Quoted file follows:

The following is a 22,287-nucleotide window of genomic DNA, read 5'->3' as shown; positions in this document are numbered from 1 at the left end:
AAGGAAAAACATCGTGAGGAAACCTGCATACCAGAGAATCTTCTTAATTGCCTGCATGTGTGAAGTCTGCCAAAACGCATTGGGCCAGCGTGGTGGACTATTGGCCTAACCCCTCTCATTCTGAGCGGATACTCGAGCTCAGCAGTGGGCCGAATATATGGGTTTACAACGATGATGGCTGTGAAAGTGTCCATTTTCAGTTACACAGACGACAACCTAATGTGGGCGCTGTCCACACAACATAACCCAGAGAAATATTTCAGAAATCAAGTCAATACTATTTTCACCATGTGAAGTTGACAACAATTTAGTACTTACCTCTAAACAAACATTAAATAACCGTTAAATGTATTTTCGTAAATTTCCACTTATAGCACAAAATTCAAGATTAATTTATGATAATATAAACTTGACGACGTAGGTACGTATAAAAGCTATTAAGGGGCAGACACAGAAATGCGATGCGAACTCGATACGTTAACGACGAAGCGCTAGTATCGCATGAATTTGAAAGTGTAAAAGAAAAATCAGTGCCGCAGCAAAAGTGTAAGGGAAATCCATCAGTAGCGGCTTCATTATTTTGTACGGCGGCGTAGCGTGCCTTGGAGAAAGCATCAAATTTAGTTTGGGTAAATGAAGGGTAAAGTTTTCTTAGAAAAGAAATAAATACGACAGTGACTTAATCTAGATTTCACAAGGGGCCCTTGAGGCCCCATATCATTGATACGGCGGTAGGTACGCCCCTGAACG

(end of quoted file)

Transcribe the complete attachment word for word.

The following is a 22,287-nucleotide window of genomic DNA, read 5'->3' as shown; positions in this document are numbered from 1 at the left end:
AAGGAAAAACATCGTGAGGAAACCTGCATACCAGAGAATCTTCTTAATTGCCTGCATGTGTGAAGTCTGCCAAAACGCATTGGGCCAGCGTGGTGGACTATTGGCCTAACCCCTCTCATTCTGAGCGGATACTCGAGCTCAGCAGTGGGCCGAATATATGGGTTTACAACGATGATGGCTGTGAAAGTGTCCATTTTCAGTTACACAGACGACAACCTAATGTGGGCGCTGTCCACACAACATAACCCAGAGAAATATTTCAGAAATCAAGTCAATACTATTTTCACCATGTGAAGTTGACAACAATTTAGTACTTACCTCTAAACAAACATTAAATAACCGTTAAATGTATTTTCGTAAATTTCCACTTATAGCACAAAATTCAAGATTAATTTATGATAATATAAACTTGACGACGTAGGTACGTATAAAAGCTATTAAGGGGCAGACACAGAAATGCGATGCGAACTCGATACGTTAACGACGAAGCGCTAGTATCGCATGAATTTGAAAGTGTAAAAGAAAAATCAGTGCCGCAGCAAAAGTGTAAGGGAAATCCATCAGTAGCGGCTTCATTATTTTGTACGGCGGCGTAGCGTGCCTTGGAGAAAGCATCAAATTTAGTTTGGGTAAATGAAGGGTAAAGTTTTCTTAGAAAAGAAATAAATACGACAGTGACTTAATCTAGATTTCACAAGGGGCCCTTGAGGCCCCATATCATTGATACGGCGGTAGGTACGCCCCTGAACG